Heartworm Testing, Prevention, and Treatment at St. Louis Veterinary Center in St. Louis, MO
People often use the word "heart" to describe love, strength, and courage - qualities many of us can readily see in our beloved pets. But animals' hearts also pump the blood that makes their lives possible, and this vital organ can be threatened by a parasitic infestation known as heartworm. Here at St. Louis Veterinary Center in St. Louis, MO, we can provide the necessary checks, prevention, and treatment to spare your pet from the ravages of this disease.
Why Heartworm Is So Dangerous for Your Dog or Cat
An adult heartworm resembles a long, thin strand of spaghetti. But it first enters your pet's body in its premature form, through the bite of an infested mosquito. It doesn't grow to adulthood until has found its way to the heart and lungs. Adult heartworms slowly grow to the point that they interfere with normal cardiopulmonary function. Dogs may play host to enormous masses of worms, developing breathing problems, fatigue, loss of appetite and other degenerative problems until they finally die. Cats usually host only a few heartworms at a time -- but they also experience intense, sometimes fatal inflammatory reactions when the worms expire.
Our Veterinarian Can Protect Your Pet Against Heartworm
Our veterinarian at St. Louis Veterinary Center, Dr. Wagenknecht, can help your dog or cat steer clear of heartworm's deadly effects. Blood tests can confirm the presence of mature or premature heartworms; these tests are commonly administered after the age of 6 months when heartworms first become detectable. Beginning at 6 to 8 weeks of age, baby animals can start to receive heartworm preventatives. These medications, which need to be given on a strict monthly schedule to remain effective, may be topical or oral products. As a valuable fringe benefit, many heartworm drugs also protect against other common parasitic worms.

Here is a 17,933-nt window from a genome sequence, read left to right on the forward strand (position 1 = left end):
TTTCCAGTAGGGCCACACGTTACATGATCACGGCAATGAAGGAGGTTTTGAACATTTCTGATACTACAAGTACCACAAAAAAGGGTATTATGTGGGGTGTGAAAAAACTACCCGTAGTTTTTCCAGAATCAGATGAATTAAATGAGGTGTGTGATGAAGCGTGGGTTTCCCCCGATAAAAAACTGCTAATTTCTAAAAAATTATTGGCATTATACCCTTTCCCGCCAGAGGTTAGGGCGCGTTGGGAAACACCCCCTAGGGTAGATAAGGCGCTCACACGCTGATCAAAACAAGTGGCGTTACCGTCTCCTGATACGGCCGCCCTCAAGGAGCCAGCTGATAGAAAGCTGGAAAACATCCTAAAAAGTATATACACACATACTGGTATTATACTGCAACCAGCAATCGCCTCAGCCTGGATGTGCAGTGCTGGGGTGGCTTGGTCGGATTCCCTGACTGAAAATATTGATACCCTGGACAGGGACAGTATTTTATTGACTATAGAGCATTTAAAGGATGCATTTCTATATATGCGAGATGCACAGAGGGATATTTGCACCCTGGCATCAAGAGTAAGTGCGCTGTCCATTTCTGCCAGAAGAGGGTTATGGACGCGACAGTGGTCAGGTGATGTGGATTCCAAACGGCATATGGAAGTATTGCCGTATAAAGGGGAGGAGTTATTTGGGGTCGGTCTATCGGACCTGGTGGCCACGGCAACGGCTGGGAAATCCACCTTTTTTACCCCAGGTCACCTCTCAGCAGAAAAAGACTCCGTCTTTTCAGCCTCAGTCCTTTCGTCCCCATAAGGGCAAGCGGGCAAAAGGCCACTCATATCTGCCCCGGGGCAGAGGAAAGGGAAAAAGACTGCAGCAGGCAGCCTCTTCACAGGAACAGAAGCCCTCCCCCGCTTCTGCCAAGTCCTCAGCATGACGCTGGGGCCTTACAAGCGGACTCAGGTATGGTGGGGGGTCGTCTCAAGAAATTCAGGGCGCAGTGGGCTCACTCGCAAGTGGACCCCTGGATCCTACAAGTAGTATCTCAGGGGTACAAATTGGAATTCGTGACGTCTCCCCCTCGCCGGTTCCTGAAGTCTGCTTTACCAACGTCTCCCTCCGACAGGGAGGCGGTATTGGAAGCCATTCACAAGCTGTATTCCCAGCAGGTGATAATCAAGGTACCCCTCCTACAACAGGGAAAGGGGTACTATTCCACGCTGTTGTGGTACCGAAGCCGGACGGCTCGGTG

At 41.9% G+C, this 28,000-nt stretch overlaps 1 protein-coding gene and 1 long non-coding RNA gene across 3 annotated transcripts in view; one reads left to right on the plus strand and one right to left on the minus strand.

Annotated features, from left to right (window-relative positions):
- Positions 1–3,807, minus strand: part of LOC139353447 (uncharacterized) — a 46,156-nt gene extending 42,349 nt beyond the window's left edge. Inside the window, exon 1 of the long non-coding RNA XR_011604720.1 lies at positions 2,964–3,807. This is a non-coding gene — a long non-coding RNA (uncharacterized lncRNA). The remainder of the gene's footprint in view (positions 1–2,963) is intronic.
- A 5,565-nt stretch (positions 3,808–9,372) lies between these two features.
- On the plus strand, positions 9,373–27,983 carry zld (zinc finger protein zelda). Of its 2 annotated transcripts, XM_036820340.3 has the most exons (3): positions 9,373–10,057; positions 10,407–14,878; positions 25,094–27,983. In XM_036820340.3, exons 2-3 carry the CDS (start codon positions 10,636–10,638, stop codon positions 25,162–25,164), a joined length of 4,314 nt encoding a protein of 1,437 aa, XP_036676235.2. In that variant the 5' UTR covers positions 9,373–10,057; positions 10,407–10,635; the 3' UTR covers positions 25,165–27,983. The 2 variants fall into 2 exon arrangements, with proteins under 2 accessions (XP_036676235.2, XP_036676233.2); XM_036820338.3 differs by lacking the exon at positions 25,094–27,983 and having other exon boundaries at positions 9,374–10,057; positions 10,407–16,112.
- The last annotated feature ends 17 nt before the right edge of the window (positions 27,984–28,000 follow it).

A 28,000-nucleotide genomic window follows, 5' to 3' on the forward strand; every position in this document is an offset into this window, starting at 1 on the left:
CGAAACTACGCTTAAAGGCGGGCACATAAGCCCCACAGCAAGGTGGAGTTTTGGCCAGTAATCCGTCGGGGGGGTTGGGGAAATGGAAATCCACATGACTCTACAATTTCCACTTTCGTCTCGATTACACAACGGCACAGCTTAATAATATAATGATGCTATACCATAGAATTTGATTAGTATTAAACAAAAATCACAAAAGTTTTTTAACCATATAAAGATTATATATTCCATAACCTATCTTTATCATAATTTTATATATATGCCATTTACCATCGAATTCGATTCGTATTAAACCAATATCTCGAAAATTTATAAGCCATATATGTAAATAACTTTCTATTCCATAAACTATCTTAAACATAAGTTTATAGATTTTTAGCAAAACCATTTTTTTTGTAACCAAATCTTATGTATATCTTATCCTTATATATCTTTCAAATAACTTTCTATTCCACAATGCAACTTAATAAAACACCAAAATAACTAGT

While prevention is far and away the easiest and wisest way to protect your pet from heartworm, our veterinarian also offers heartworm treatment. Dogs must usually undergo an extensive process of drug therapy to kill any premature heartworms as well as the adult heartworms. Sadly, cats cannot receive this form of treatment safely due to the risk of inflammatory reactions. While a cat may outlive a small number of heartworms, the only treatment method available for severe infestations is surgery to extract the worms.
Don't Leave Your Pet at Risk - Contact Our St. Louis Veterinary Center in St. Louis, MO Today!
You owe it to your pet to give him the strongest, most thorough heartworm protection possible. Call our vet clinic at 314-773-6400 today to schedule a heartworm check and/or a course of preventative medication!